The Modern Era: Part II

How Art Shapes Our Life

Sal MaccaroneFebruary 1, 2012 

Post-Impressionism, Fauvism, Cubism, Futurism and Surrealism; these were just some of the "isms" which went to define the Modern Era of art. More specifically, the modern era was the result of many cultural movements which each lead to far reaching changes. This was especially true after the turn-of-the-century when the automobile and airplane were beginning to accelerate the pace of human life.

During that time there was an explosion of innovation and creative energy that shook every field of artistic endeavor. Henri Matisse and Pablo Picasso in painting, James Joyce and Gertrude Stein in literature, Isadora Duncan in dance, Igor Stravinsky in music, and Frank Lloyd Wright in architecture.

Pablo Picasso (1881-1973) created his first cubist paintings based on the idea that all things can be reduced down to three simple shapes; a cube, a sphere, and a cone. His painting "Harlequin," which was done in 1909, demonstrates clearly where art was headed at that time. Long term, Picasso devoted all of his energy to his work as he became more daring as time went on. His work also became more colorful and expressive.

While in his eighties he was still producing an incredible amount of artwork. His final works were a mixture of many different styles. Toward the end of his long life he was quoted as saying, "My childhood was spent learning to paint like an adult, and then the rest of my life was spent learning to paint like a child."

American modernists represented a wide range of personal vision. Painters such as Alfred Henry Maurer (1868-1932) used expressive color and muddled definition like many of his contemporaries in Europe. One of his most famous paintings, "An Arrangement," was said to have been completed in a matter of hours so as to impress his father who had sent him to art school. Maurer used the woman next door as a model for the painting which was done on a discarded piece of cardboard. The painting later received first prize at the prestigious 1901 Carnegie International Exhibition.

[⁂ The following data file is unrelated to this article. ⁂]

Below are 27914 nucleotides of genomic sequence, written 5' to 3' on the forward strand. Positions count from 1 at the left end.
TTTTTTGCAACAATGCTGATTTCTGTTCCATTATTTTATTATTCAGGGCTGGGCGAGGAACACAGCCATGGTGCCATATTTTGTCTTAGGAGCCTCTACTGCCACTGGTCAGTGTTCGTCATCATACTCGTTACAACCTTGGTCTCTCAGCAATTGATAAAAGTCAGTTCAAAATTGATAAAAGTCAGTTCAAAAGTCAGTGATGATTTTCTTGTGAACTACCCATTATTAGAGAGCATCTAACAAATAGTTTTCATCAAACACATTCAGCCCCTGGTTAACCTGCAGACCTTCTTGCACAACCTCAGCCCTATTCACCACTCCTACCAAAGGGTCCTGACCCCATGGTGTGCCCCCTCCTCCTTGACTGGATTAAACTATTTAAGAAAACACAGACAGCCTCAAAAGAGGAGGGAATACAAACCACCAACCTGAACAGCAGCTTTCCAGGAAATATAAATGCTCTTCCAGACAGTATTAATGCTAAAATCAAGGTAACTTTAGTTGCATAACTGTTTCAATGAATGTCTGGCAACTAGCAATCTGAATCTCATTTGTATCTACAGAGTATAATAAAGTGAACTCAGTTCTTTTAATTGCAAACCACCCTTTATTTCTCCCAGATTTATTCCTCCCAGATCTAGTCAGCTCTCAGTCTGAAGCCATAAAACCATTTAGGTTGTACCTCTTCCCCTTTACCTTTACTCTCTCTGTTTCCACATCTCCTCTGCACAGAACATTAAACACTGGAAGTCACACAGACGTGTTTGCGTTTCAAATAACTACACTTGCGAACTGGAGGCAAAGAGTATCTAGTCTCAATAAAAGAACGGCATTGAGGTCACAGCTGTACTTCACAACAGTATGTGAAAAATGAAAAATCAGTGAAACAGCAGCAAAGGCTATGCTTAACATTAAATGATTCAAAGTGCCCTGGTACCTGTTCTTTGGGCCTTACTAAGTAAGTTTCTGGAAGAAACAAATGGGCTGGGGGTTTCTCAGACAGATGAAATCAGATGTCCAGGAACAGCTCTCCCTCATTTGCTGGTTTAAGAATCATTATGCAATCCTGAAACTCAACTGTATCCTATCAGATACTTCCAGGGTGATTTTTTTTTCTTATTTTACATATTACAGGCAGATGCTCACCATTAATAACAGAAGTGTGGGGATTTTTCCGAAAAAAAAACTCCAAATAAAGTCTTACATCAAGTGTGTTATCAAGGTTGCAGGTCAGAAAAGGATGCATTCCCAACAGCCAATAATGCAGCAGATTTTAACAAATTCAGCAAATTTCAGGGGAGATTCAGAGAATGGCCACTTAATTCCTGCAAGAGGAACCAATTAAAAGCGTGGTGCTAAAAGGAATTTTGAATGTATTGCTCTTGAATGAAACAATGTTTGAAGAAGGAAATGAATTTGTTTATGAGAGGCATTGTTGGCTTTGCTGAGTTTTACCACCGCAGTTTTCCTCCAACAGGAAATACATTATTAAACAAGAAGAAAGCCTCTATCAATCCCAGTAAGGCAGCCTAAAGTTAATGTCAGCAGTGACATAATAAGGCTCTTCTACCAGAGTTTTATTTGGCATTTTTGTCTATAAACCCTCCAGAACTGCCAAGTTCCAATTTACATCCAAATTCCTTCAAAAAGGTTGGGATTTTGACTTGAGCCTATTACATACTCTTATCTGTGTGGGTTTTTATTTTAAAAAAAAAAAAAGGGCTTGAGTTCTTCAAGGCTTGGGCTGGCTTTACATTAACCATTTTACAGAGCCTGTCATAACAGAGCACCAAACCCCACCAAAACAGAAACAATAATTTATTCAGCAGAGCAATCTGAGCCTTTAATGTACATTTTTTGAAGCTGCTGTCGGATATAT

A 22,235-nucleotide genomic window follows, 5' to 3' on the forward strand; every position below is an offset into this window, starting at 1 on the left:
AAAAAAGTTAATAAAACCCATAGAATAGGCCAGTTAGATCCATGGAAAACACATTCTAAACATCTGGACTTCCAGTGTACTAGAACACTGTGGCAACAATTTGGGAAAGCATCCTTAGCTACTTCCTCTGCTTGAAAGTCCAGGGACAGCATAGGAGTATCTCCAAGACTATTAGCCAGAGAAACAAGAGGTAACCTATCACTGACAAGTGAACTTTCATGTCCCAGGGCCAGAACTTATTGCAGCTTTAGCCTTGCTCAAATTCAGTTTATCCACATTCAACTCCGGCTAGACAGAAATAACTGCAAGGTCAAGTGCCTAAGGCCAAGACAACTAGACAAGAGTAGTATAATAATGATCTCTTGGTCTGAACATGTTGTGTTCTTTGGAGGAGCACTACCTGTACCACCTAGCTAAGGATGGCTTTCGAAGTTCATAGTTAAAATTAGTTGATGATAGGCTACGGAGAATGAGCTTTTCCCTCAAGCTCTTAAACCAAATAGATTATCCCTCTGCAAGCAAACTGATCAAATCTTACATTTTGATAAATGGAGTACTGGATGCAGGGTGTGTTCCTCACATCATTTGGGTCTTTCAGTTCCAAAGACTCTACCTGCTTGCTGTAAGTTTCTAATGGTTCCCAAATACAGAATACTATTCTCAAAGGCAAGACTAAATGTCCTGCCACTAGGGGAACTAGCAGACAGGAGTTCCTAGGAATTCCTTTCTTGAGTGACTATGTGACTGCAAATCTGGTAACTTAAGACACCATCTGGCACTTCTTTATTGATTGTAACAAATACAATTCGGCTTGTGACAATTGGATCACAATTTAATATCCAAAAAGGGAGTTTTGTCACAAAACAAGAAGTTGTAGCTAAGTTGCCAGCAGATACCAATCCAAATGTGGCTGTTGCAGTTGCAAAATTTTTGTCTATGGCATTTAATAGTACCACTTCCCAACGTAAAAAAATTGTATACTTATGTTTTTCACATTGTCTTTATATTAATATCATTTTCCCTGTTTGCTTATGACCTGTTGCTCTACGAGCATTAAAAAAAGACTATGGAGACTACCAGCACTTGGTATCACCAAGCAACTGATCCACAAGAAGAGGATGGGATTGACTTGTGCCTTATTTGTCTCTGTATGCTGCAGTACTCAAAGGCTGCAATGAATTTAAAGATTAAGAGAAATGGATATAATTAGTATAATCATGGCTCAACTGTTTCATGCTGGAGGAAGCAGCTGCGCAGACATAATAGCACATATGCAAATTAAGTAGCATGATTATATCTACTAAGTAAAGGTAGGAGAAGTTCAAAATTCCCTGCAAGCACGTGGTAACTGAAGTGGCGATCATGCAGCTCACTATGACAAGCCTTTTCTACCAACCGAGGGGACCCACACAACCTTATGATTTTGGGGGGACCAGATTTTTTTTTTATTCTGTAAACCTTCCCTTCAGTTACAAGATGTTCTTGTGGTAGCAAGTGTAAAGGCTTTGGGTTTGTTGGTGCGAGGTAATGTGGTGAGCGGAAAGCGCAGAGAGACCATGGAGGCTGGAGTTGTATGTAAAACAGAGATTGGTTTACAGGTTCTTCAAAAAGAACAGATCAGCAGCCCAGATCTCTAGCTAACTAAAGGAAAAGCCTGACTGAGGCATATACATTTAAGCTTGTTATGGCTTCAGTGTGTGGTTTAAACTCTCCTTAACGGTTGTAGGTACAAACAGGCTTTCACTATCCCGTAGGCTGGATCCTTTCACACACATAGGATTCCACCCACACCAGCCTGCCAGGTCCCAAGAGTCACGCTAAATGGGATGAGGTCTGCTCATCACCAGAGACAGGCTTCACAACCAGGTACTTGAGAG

A little later in the movement, Georgia Totto O'Keeffe (1887-1986) sought inspiration in nature. Her abstract imagery is among the most innovative of any work produced during the modern period. Regarded as an American icon, she also helped to pave the way for women painters in an area of art that had previously been exclusive to men. In the 1920s she revolutionized the traditional way of painting [and looking at] flowers.

During that period her canvases focused on the image of a single blossom, close up, as if seen through a magnifying glass. In 1929 she began working in New Mexico where she focused on subjects that were specific to that area; such as, landscapes, adobe buildings, cultural objects, bones and rocks. She laid such claim to the area of New Mexico where she lived and worked that it is now affectionately known as "O'Keeffe Country."

To browse more of the work at the Georgia O'Keefe museum, visit

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